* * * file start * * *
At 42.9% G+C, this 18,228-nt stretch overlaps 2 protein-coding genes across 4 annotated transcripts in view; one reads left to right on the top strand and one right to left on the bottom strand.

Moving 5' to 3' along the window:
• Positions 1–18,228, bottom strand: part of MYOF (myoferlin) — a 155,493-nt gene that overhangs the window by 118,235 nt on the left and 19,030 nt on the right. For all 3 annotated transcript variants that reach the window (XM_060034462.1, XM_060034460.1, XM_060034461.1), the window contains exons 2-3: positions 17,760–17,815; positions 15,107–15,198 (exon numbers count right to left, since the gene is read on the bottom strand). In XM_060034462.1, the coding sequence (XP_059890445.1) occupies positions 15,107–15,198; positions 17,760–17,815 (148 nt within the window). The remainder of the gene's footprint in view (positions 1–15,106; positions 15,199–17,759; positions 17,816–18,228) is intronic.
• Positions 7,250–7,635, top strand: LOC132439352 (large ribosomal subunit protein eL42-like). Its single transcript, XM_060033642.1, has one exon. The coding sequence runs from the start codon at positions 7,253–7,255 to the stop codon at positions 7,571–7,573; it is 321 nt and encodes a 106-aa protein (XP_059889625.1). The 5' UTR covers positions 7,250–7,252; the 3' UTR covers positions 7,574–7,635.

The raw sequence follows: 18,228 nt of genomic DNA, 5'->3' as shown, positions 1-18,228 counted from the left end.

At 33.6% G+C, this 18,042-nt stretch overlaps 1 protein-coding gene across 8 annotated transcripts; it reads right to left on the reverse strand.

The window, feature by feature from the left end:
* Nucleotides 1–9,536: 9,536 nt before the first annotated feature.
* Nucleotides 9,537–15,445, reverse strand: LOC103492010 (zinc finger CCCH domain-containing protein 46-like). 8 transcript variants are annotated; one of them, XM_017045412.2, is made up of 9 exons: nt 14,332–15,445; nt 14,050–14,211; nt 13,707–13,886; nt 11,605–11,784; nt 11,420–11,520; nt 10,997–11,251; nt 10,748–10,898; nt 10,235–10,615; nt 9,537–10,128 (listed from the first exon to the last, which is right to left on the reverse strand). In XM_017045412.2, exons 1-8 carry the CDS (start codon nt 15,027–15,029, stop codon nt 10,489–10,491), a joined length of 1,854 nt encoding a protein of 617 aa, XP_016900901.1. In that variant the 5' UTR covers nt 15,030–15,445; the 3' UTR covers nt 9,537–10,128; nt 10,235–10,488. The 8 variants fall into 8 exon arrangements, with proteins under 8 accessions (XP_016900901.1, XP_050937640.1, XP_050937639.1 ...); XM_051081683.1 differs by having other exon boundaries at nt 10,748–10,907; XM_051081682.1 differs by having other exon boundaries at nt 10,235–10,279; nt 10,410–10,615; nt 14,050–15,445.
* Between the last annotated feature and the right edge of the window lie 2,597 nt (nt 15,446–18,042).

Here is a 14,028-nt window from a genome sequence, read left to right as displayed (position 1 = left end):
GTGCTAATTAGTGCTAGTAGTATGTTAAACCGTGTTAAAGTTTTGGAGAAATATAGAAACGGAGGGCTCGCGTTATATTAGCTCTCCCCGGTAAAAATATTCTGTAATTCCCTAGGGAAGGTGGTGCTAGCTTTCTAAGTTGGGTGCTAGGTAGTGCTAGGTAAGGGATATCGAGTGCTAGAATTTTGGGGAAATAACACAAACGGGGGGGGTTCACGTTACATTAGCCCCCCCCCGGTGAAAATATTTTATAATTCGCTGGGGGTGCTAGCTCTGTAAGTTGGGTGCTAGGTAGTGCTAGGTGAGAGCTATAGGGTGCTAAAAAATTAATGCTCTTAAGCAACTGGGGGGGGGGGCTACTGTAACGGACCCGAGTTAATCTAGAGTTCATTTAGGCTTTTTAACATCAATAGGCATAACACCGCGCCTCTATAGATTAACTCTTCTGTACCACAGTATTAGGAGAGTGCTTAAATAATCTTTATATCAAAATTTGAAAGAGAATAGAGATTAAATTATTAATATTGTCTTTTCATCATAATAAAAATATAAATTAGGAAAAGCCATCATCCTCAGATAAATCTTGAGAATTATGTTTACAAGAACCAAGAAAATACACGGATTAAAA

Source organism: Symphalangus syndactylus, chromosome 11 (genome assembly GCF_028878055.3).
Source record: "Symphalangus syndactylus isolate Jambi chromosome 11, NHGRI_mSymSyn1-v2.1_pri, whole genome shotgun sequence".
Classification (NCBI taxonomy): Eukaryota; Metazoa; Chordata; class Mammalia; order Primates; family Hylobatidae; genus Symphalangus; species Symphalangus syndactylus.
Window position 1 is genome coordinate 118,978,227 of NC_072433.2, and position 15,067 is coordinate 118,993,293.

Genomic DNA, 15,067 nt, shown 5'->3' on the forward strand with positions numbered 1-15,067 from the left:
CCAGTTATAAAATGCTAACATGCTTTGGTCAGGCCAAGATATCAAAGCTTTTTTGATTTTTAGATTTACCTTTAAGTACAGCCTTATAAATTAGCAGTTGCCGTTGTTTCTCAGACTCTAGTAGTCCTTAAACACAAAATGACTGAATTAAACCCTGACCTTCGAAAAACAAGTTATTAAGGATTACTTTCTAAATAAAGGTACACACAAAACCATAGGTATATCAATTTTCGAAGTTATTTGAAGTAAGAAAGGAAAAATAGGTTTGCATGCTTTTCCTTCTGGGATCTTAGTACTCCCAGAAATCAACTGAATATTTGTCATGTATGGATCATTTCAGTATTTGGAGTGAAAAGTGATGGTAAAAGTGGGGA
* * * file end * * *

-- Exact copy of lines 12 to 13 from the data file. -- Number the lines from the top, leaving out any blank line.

GTGCTAATTAGTGCTAGTAGTATGTTAAACCGTGTTAAAGTTTTGGAGAAATATAGAAACGGAGGGCTCGCGTTATATTAGCTCTCCCCGGTAAAAATATTCTGTAATTCCCTAGGGAAGGTGGTGCTAGCTTTCTAAGTTGGGTGCTAGGTAGTGCTAGGTAAGGGATATCGAGTGCTAGAATTTTGGGGAAATAACACAAACGGGGGGGGTTCACGTTACATTAGCCCCCCCCCGGTGAAAATATTTTATAATTCGCTGGGGGTGCTAGCTCTGTAAGTTGGGTGCTAGGTAGTGCTAGGTGAGAGCTATAGGGTGCTAAAAAATTAATGCTCTTAAGCAACTGGGGGGGGGGGCTACTGTAACGGACCCGAGTTAATCTAGAGTTCATTTAGGCTTTTTAACATCAATAGGCATAACACCGCGCCTCTATAGATTAACTCTTCTGTACCACAGTATTAGGAGAGTGCTTAAATAATCTTTATATCAAAATTTGAAAGAGAATAGAGATTAAATTATTAATATTGTCTTTTCATCATAATAAAAATATAAATTAGGAAAAGCCATCATCCTCAGATAAATCTTGAGAATTATGTTTACAAGAACCAAGAAAATACACGGATTAAAA

Source organism: Symphalangus syndactylus, chromosome 11 (genome assembly GCF_028878055.3).